Invasive, hypermucoid Klebsiella pneumoniae causes severe abscess formation in humans and in certain species of nonhuman primates. We conducted a survey of captive and wild-caught African green monkeys, or vervets (Chlorocebus aethiops sabaeus), on the Caribbean island of St. Kitts to assess their carriage rate of Klebsiella spp. Forty percent of rectal swabs from captive monkeys were positive for K. pneumoniae, and 20% of wild-caught animals were positive. Two wild-caught monkeys (4%) were positive for K. oxytoca, and one monkey (2%) was found to be infected with a hypermucoid rmpA-positive K. pneumoniae strain. Genotyping of this strain showed that it had an indistinguishable random amplified polymorphic DNA fingerprint to a strain that caused fatal abscessation in several African green monkeys in a research colony in the USA in 2005. This is the first report of hypermucoid K. pneumoniae isolation from a wild population of nonhuman primates and represents a potential health risk to these animals, as well as to the humans who come in contact with them.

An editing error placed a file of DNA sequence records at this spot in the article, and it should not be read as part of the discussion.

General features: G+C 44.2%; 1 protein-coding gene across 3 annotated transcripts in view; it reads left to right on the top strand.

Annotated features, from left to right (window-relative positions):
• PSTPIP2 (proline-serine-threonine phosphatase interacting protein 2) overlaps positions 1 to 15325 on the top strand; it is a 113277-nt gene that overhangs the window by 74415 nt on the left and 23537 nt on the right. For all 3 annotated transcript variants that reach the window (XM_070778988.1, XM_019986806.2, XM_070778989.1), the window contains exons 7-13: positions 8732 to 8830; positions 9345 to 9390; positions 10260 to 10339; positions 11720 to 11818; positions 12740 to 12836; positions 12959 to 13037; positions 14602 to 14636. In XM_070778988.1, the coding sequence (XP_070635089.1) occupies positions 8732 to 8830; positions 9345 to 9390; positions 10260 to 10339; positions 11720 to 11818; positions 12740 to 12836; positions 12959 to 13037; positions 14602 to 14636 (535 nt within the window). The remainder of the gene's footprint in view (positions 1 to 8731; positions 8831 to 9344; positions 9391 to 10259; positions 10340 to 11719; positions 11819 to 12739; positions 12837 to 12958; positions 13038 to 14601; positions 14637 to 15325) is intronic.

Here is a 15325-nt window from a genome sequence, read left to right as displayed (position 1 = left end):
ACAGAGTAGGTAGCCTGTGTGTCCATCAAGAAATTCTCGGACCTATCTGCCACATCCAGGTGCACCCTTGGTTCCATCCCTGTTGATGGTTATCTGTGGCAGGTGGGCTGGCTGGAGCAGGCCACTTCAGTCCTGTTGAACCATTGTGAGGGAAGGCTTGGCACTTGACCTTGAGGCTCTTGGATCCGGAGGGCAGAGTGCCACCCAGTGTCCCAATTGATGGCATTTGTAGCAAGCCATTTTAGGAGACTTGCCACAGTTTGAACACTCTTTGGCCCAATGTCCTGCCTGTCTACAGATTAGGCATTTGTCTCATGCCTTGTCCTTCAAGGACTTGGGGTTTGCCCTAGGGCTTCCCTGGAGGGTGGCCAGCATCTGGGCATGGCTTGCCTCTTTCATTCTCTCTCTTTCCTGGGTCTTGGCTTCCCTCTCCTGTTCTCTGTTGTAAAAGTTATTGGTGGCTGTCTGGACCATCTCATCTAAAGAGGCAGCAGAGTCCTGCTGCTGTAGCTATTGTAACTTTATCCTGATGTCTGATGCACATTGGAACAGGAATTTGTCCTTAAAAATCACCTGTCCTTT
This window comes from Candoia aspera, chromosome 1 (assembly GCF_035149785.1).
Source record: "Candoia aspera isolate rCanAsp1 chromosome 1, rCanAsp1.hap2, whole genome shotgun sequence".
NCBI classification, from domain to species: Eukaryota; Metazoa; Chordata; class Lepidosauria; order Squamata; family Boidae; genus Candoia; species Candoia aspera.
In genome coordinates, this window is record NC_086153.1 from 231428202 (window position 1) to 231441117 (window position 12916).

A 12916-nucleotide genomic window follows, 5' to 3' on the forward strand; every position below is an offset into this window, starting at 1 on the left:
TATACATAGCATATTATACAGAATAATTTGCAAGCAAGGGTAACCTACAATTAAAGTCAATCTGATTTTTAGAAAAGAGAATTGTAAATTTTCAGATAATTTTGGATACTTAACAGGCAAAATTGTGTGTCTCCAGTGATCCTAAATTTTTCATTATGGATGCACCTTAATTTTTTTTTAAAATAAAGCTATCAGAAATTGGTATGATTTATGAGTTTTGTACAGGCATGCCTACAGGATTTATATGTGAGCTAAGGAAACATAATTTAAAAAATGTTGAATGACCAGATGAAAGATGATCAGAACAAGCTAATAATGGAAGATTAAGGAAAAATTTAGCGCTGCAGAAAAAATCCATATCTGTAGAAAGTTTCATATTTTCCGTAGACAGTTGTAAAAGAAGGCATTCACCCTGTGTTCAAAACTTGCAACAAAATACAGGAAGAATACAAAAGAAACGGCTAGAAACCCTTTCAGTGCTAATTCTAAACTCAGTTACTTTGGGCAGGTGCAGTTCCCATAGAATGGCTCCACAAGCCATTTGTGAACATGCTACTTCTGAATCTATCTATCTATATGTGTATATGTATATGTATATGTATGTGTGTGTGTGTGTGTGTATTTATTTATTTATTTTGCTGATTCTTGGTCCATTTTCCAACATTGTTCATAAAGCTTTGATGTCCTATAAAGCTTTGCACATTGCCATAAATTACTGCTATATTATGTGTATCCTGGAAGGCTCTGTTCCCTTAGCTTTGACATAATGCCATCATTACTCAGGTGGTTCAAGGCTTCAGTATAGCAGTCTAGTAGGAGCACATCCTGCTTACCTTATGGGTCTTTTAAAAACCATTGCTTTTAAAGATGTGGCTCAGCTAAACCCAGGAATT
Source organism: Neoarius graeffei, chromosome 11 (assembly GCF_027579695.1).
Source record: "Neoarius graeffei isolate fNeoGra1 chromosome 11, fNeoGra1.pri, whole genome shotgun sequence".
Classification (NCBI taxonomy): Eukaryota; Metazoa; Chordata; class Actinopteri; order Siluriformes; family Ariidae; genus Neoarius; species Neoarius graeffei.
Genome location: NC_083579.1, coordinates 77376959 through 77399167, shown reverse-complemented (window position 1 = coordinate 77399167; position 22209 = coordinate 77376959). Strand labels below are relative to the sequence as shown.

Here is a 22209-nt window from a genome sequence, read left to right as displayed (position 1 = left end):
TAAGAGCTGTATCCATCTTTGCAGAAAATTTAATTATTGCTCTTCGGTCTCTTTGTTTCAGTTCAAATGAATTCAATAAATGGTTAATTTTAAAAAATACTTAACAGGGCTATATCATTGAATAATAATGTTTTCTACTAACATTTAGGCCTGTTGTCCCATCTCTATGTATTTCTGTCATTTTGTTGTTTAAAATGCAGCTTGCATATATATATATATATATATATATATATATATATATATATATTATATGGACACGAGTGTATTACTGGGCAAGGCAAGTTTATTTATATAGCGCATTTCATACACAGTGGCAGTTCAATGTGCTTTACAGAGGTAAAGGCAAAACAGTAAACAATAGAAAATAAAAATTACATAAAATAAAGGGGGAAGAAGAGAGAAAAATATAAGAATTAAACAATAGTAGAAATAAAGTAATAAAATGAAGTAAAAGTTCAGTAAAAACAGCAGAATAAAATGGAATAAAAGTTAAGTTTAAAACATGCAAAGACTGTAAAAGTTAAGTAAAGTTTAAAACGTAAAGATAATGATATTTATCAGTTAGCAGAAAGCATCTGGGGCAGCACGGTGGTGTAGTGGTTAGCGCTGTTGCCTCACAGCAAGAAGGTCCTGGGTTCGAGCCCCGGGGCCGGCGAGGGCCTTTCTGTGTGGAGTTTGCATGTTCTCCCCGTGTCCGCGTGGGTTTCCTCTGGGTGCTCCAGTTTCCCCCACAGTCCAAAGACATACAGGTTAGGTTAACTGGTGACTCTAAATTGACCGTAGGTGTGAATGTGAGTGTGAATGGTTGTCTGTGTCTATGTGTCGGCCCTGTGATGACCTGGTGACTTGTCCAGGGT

Prevalence of Hypermucoid Klebsiella pneumoniae among Wild-caught and Captive Vervet Monkeys (Chlorocebus aethiops sabaeus) on the Island of St. Kitts
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Chris A. Whitehouse, Natalie Keirstead, Justin Taylor, Jessica L. Reinhardt, Amy Beierschmitt; Prevalence of Hypermucoid Klebsiella pneumoniae among Wild-caught and Captive Vervet Monkeys (Chlorocebus aethiops sabaeus) on the Island of St. Kitts. J Wildl Dis 1 July 2010; 46 (3): 971–976. doi: https://doi.org/10.7589/0090-3558-46.3.971
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